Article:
Different types of working fluids are employed in the power plants. The nature of the working fluids can be classified into two groups: vapours and gases. The power cycles are accordingly classified into two groups as:

Vapor power cycles in which the working fluid undergoes a phase change during the cyclic process.

Gas power cycles in which the working fluid does not undergo any phase change.
In the thermodynamic analysis of power cycles, our chief interest lies in estimating the energy conversion efficiency or the thermal efficiency. The thermal efficiency of a heat engine is defined as the ratio of the network delivered to the energy absorbed as heat.
Analysis of Cycles: In air standard analysis, air is considered as the working medium. The analysis is carried out with the following assumptions.

The working substance consists of a fixed mass of air and behaves as a perfect gas. The closed system is considered which under goes a cycle process. Therefore, there are no intake or exhaust process.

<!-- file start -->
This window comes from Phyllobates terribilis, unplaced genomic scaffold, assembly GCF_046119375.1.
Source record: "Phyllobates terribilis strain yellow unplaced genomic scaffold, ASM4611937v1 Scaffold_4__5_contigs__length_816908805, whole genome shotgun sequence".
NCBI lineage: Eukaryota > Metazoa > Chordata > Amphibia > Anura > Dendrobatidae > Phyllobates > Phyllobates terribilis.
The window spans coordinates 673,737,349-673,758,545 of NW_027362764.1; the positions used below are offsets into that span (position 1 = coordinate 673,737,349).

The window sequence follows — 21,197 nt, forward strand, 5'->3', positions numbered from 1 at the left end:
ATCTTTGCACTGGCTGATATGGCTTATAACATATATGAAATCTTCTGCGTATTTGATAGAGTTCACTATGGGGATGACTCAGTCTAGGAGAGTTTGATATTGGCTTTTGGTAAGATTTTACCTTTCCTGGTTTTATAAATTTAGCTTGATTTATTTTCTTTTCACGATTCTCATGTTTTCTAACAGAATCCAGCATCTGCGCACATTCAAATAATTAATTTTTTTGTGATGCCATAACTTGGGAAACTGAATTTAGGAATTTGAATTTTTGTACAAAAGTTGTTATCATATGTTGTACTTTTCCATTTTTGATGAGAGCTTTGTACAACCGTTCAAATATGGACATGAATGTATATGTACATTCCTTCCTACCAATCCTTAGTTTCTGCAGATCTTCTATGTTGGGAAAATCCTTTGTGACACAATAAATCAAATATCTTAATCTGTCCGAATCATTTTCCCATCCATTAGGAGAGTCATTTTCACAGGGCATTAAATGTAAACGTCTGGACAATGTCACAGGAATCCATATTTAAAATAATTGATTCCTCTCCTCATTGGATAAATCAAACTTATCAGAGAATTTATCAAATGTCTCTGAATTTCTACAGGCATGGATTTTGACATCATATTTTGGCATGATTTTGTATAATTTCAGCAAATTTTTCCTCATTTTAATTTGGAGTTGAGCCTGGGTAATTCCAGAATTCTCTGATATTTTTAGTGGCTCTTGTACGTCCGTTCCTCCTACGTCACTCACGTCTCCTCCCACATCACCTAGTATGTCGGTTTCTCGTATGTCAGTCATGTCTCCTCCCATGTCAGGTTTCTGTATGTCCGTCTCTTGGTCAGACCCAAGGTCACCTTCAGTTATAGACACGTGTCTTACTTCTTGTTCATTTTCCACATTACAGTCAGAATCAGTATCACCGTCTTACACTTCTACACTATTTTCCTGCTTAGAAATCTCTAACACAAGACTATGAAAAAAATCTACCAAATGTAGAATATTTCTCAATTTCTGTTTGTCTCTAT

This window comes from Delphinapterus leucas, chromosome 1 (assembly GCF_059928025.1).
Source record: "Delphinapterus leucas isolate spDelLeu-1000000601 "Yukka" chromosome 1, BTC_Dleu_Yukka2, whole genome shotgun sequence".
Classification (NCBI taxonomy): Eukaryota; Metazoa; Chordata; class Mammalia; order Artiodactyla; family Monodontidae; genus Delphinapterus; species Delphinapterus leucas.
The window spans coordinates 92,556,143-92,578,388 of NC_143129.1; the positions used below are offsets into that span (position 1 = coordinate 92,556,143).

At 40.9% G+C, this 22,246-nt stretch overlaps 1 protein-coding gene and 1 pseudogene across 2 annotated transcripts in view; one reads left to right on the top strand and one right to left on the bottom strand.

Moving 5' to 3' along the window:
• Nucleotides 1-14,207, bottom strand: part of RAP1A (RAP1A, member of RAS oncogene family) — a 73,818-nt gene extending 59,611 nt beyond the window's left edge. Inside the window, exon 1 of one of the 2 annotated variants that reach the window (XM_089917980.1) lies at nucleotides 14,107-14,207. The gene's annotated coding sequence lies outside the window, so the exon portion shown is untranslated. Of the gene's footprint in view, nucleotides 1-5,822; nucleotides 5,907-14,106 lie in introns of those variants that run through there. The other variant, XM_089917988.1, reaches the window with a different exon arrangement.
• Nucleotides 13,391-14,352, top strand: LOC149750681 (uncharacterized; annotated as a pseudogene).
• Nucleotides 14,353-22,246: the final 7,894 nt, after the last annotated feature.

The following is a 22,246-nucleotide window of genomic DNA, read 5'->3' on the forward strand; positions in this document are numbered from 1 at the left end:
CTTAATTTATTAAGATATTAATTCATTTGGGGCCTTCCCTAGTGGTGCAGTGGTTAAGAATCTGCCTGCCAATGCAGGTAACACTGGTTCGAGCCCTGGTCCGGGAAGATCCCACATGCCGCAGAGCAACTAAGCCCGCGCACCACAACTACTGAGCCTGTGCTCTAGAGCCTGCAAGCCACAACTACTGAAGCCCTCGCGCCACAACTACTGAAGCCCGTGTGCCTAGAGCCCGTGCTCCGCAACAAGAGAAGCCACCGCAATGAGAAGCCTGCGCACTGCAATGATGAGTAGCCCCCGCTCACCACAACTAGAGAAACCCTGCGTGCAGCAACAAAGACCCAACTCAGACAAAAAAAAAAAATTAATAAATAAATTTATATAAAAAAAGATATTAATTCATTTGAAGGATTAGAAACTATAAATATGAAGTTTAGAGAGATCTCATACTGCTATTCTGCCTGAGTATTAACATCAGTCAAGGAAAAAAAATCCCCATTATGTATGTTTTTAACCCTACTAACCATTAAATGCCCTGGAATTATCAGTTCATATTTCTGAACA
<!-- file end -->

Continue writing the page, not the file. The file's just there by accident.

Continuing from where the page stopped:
The combustion process is replaced by an equivalent heat addition process form an external source. Thus there is no change in the chemical equilibrium of the working fluid and also composition.

There is no exhaust process; this is replaced by an equivalent heat rejection process.

Compression and expansion processes in the cycle are considered as reversible adiabatic process.

The specific heats \(C_p\) and \(C_v\) of air do not vary with temperature.
Solved Example: 74101
The work output from the turbine in a Rankine cycle is given by the change of _____ between inlet and outlet.(UPRVUNL AE ME July 2021)
A. Temperature
B. Entropy
C. Internal energy
D. Enthalpy
Correct Answer: D
Carnot Cycle
Learning Objectives:

State and explain Carnot’s theorem.
Assume the Carnot cycle is being performed on an ideal gas.
Ts Diagram
We start the gas at some point 1, which corresponds to an initial condition \(T_h\) and \(s_h\) and perform a series of operations on the gas that move its state around a rectangle in T  s space.
Isothermal Expansion